At the outset we find the right of the master in adopting methods of work limited to such methods as do not disregard the safety of the servant. Any method which disregards the safety of the servant cannot legally, rightfully or morally be adopted by the master. It is negligence for him to adopt a method which does disregard the safety of his servants. Allen v. Burlington, etc., R.R. Co., 64 Iowa, 94; Williams v. Spokane, 73 Wn. 237; Cleveland, C. C.R.R. Co. v. Keary, 3 Ohio St. 210; Thomas v. Winchester, 6 N.Y. 397; Cameron v. Kenyon-Connell Commercial Co., 22 Mont. 312; Merschel v. L. N.R.R. Co., 27 Ky. L. Rep. 465; Barmore v. V. S.P.R.R. Co., 85 Miss. 426, 38 So. 210; Mattson v. Minn. N.W.R.R. Co., 95 Minn. 477; Rush v. Spokane Falls N.R.R. Co., 23 Wn. 501.
Under the authorities the same high decree of care which one person handling and using the dangerous agency of dynamite owes to third persons the master in handling and using dynamite in his business owes the same high degree of care to his servant. The term "reasonable care" as applied to the use of dynamite, imports, of course, the highest degree of care. And the master must exercise in this state the highest degree of care for the safety of his servant in the adoption of his method of the use of dynamite in his business.
The Y. M.V.R.R. Co. v. Dees, 83 So. 613, has no application to the case at bar, because that case was controlled by the Federal Employer's Liability Act, which is entirely different on the question of the assumption of risk from our state statute. Our state statute abrogates the common-law rule of the assumption of risk, and the decision of any court based upon the common-law rule is not applicable in this court. Austin et al. v. Mobile O.R.R. Co., 99 So. 3, is not a controlling authority because it is manifest, perfectly so, that there was no negligence, and the lower court granted the defendant a peremptory instruction for that reason, and this court affirmed that action of the lower court.
In the case at bar the trial court found that there was ample testimony, if believed by the jury, to establish negligence against the appellant in the case at bar and properly and correctly submitted the case to the jury and the jury believed the testimony and returned a verdict for the appellee.
Hannah Simrall, T.J. Wills and H. Cassedy Holden, in reply, for appellant.
Granting for the sake of argument that the question of a negligent method was involved in this case. The authorities cited by distinguished opposing counsel all predicate liability on a plan that is "inherently defective and unnecessarily dangerous."
Where is the proof in the record that the plan in this case was inherently defective and where is the proof in the record that the plan was unnecessarily dangerous? If the record in this case had contained so much as a suggestion of such proof, it would never have escaped the keen analytical mind and the hawk-eye of the distinguished attorney who prepared the brief for the appellee.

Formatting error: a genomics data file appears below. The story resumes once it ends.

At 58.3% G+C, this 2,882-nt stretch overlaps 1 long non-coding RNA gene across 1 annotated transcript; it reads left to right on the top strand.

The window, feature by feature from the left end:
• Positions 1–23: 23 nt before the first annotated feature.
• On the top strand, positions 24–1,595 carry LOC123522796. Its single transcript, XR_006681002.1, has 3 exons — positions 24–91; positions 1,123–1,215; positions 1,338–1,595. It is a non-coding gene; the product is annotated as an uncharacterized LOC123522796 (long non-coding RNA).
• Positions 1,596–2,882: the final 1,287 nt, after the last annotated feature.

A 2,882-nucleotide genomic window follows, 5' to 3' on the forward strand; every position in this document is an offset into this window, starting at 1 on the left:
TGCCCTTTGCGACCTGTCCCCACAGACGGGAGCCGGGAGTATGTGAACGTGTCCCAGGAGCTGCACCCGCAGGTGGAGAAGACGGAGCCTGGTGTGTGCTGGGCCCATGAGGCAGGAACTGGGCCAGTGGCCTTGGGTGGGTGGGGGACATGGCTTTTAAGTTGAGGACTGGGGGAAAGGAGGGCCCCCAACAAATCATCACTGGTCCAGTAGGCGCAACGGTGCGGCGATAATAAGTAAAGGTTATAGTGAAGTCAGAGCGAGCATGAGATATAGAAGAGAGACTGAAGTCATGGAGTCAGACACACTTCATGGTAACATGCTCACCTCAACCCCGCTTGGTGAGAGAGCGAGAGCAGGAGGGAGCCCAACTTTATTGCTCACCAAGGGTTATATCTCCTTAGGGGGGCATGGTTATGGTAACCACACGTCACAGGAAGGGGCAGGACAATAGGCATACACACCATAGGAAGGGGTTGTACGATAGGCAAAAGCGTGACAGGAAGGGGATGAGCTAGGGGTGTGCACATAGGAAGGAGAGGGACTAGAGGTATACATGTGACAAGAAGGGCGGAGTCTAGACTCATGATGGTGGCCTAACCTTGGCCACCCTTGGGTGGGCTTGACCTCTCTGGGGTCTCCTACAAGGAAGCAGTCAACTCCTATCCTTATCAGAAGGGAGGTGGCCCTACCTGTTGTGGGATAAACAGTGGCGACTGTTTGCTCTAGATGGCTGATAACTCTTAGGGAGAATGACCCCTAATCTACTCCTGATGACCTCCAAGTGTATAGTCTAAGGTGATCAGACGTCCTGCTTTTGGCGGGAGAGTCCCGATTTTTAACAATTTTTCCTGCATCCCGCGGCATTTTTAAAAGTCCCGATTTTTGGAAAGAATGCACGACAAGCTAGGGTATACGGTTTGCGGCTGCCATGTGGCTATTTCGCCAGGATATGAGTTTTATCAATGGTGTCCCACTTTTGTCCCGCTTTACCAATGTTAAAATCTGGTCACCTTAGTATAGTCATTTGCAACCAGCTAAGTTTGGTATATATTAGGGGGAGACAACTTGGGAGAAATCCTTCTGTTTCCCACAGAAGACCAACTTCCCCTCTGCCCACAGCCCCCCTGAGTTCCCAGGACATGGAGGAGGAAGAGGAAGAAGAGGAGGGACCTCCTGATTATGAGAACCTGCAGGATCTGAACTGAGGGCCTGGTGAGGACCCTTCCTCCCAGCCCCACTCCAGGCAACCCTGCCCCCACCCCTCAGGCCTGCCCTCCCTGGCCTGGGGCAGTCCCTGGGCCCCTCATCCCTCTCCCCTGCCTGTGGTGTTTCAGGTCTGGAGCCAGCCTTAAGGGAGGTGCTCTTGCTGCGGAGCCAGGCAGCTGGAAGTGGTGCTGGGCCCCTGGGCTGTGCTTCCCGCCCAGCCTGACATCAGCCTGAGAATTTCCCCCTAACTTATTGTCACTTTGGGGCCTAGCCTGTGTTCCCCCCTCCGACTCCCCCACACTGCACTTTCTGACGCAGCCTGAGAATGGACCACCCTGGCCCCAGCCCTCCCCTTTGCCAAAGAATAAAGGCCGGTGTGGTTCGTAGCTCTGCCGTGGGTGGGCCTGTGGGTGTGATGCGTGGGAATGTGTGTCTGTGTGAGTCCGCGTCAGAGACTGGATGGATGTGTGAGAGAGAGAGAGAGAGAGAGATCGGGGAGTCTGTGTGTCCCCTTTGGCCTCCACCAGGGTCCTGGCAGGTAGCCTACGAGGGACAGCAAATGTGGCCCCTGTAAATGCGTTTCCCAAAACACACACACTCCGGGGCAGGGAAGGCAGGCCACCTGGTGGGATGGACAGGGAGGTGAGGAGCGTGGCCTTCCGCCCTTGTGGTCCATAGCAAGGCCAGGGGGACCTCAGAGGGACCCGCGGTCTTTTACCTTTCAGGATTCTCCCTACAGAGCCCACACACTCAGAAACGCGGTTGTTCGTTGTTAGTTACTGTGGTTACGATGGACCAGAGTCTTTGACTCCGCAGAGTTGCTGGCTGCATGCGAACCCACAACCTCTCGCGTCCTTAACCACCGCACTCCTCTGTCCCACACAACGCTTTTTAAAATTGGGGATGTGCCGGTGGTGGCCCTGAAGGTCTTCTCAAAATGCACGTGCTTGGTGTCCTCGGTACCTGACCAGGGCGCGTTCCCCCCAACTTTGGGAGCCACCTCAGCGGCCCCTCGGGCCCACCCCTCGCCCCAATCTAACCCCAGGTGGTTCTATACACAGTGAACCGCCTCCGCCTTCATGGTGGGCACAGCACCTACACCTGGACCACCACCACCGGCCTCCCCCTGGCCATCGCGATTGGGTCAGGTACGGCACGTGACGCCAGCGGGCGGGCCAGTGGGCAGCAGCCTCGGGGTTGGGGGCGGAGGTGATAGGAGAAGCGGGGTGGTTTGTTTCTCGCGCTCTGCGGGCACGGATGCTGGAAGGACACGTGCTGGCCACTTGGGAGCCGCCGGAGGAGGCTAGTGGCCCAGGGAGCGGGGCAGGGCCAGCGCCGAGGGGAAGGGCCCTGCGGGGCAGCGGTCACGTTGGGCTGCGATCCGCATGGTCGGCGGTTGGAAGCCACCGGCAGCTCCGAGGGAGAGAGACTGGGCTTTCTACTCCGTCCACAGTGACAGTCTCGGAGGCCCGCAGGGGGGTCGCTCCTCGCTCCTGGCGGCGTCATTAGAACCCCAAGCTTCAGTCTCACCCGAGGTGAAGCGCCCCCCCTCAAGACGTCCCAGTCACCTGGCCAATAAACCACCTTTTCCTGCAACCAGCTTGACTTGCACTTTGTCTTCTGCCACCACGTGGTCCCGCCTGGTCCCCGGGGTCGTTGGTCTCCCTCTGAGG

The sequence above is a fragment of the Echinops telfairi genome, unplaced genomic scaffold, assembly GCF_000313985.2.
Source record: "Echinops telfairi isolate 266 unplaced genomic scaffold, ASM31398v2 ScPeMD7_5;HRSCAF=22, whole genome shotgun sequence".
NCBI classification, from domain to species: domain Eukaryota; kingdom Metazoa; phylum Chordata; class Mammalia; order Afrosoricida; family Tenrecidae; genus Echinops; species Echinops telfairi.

Opposing counsel elaborately discuss the testimony that was developed with reference to some changes that were tried out sometime after this injury. Great store is laid on the fact that this testimony showed that there had been no injury since the adoption of these methods. The first answer to this proposition is that the plaintiff did not predicate his right to recover on any issue that was effected by this testimony. Another answer is that because of this fact, the whole question was not fully and elaborately developed. Still another answer is that the method had not been tried out long enough to know whether or not it was practical. But the real, just and fair answer is that the employer should not be penalized for trying to improve the method of operation from time to time as experience may suggest or warrant and particularly in the conduct of an operation that was entirely new in this section of the country and where people were trying to conserve and utilize heretofore waste products. If a master is going to be adjudged guilty of negligence every time he undertakes to advance or make a new improvement, it must necessarily result in stifling progress and development.
Argued orally by T.C. Hannah and T.J. Wills, for appellant, and J.W. Cassidy and N.T. Currie, for appellees.
Appellee, Lee Williamson, brought this action in the circuit court of Forrest county against appellant, Hercules Powder Company, to recover damages for an injury received by him alleged to have been caused by the negligence of appellant, and recovered a judgment for twenty thousand dollars. From that judgment, appellant prosecutes this appeal. (Appellee and appellant will hereinafter be referred to as plaintiff and defendant, respectively.)
On the trial defendant introduced no witnesses. At the conclusion of plaintiff's evidence, the defendant moved the court to exclude the evidence and direct a verdict in its favor. This motion was overruled, and thereupon the case went to the jury on instructions granted at the request of the parties. The grounds relied on by defendant for reversal are that the court erred in refusing to direct a verdict in its favor and in granting certain instructions requested by the defendant. There was no substantial conflict in the evidence. The statement of the facts of the case are fairly and clearly set out in the brief for defendant. We therefore adopt that statement of facts, which is as follows: